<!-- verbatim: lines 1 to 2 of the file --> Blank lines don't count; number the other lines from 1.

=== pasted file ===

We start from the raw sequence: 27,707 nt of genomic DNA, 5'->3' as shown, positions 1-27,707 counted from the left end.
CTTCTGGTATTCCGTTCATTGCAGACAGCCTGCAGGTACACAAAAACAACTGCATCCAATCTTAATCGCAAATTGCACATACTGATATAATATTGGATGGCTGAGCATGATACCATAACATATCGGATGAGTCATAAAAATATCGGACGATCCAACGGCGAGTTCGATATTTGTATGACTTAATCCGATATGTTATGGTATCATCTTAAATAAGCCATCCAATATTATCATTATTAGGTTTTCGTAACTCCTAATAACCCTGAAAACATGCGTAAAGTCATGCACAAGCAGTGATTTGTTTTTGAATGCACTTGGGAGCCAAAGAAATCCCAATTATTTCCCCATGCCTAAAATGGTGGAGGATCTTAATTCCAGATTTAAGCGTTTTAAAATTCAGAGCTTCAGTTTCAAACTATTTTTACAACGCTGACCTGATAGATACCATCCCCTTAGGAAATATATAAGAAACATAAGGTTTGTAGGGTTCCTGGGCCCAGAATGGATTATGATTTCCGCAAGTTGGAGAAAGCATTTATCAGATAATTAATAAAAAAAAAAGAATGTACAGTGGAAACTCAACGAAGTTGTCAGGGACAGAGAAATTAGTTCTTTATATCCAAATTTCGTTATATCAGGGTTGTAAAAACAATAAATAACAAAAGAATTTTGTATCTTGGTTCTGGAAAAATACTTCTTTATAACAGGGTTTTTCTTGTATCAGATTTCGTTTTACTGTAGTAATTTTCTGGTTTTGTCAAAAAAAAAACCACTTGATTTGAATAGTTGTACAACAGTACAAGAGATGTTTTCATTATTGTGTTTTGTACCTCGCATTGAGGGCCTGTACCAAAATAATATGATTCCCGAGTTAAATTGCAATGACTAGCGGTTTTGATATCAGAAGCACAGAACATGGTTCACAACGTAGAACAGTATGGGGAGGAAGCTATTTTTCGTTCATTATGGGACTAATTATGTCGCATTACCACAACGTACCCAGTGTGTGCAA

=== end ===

We start from the raw sequence: 27,707 nt of genomic DNA, 5'->3' as shown, positions 1-27,707 counted from the left end.
CTTCTGGTATTCCGTTCATTGCAGACAGCCTGCAGGTACACAAAAACAACTGCATCCAATCTTAATCGCAAATTGCACATACTGATATAATATTGGATGGCTGAGCATGATACCATAACATATCGGATGAGTCATAAAAATATCGGACGATCCAACGGCGAGTTCGATATTTGTATGACTTAATCCGATATGTTATGGTATCATCTTAAATAAGCCATCCAATATTATCATTATTAGGTTTTCGTAACTCCTAATAACCCTGAAAACATGCGTAAAGTCATGCACAAGCAGTGATTTGTTTTTGAATGCACTTGGGAGCCAAAGAAATCCCAATTATTTCCCCATGCCTAAAATGGTGGAGGATCTTAATTCCAGATTTAAGCGTTTTAAAATTCAGAGCTTCAGTTTCAAACTATTTTTACAACGCTGACCTGATAGATACCATCCCCTTAGGAAATATATAAGAAACATAAGGTTTGTAGGGTTCCTGGGCCCAGAATGGATTATGATTTCCGCAAGTTGGAGAAAGCATTTATCAGATAATTAATAAAAAAAAAAGAATGTACAGTGGAAACTCAACGAAGTTGTCAGGGACAGAGAAATTAGTTCTTTATATCCAAATTTCGTTATATCAGGGTTGTAAAAACAATAAATAACAAAAGAATTTTGTATCTTGGTTCTGGAAAAATACTTCTTTATAACAGGGTTTTTCTTGTATCAGATTTCGTTTTACTGTAGTAATTTTCTGGTTTTGTCAAAAAAAAAACCACTTGATTTGAATAGTTGTACAACAGTACAAGAGATGTTTTCATTATTGTGTTTTGTACCTCGCATTGAGGGCCTGTACCAAAATAATATGATTCCCGAGTTAAATTGCAATGACTAGCGGTTTTGATATCAGAAGCACAGAACATGGTTCACAACGTAGAACAGTATGGGGAGGAAGCTATTTTTCGTTCATTATGGGACTAATTATGTCGCATTACCACAACGTACCCAGTGTGTGCAA